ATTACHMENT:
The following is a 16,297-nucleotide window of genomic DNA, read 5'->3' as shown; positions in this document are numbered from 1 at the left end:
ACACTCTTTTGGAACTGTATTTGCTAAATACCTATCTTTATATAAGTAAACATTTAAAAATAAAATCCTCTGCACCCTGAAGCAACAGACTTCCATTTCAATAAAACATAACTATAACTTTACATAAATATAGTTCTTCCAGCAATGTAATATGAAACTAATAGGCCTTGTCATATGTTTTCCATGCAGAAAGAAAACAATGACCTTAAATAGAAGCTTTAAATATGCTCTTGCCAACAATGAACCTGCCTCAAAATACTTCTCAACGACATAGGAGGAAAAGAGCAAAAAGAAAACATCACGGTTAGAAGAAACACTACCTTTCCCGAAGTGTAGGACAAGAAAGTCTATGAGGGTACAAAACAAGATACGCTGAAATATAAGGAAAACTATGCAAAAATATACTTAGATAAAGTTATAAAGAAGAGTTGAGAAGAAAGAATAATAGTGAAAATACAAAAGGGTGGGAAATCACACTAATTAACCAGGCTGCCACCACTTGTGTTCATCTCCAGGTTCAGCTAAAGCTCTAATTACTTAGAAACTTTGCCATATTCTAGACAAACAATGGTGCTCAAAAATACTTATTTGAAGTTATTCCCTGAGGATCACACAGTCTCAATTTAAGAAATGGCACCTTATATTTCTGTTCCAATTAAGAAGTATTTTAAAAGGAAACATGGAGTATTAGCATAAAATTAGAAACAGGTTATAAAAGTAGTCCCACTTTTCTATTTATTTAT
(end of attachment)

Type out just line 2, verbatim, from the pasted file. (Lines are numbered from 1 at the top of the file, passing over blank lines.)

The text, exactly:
ACACTCTTTTGGAACTGTATTTGCTAAATACCTATCTTTATATAAGTAAACATTTAAAAATAAAATCCTCTGCACCCTGAAGCAACAGACTTCCATTTCAATAAAACATAACTATAACTTTACATAAATATAGTTCTTCCAGCAATGTAATATGAAACTAATAGGCCTTGTCATATGTTTTCCATGCAGAAAGAAAACAATGACCTTAAATAGAAGCTTTAAATATGCTCTTGCCAACAATGAACCTGCCTCAAAATACTTCTCAACGACATAGGAGGAAAAGAGCAAAAAGAAAACATCACGGTTAGAAGAAACACTACCTTTCCCGAAGTGTAGGACAAGAAAGTCTATGAGGGTACAAAACAAGATACGCTGAAATATAAGGAAAACTATGCAAAAATATACTTAGATAAAGTTATAAAGAAGAGTTGAGAAGAAAGAATAATAGTGAAAATACAAAAGGGTGGGAAATCACACTAATTAACCAGGCTGCCACCACTTGTGTTCATCTCCAGGTTCAGCTAAAGCTCTAATTACTTAGAAACTTTGCCATATTCTAGACAAACAATGGTGCTCAAAAATACTTATTTGAAGTTATTCCCTGAGGATCACACAGTCTCAATTTAAGAAATGGCACCTTATATTTCTGTTCCAATTAAGAAGTATTTTAAAAGGAAACATGGAGTATTAGCATAAAATTAGAAACAGGTTATAAAAGTAGTCCCACTTTTCTATTTATTTAT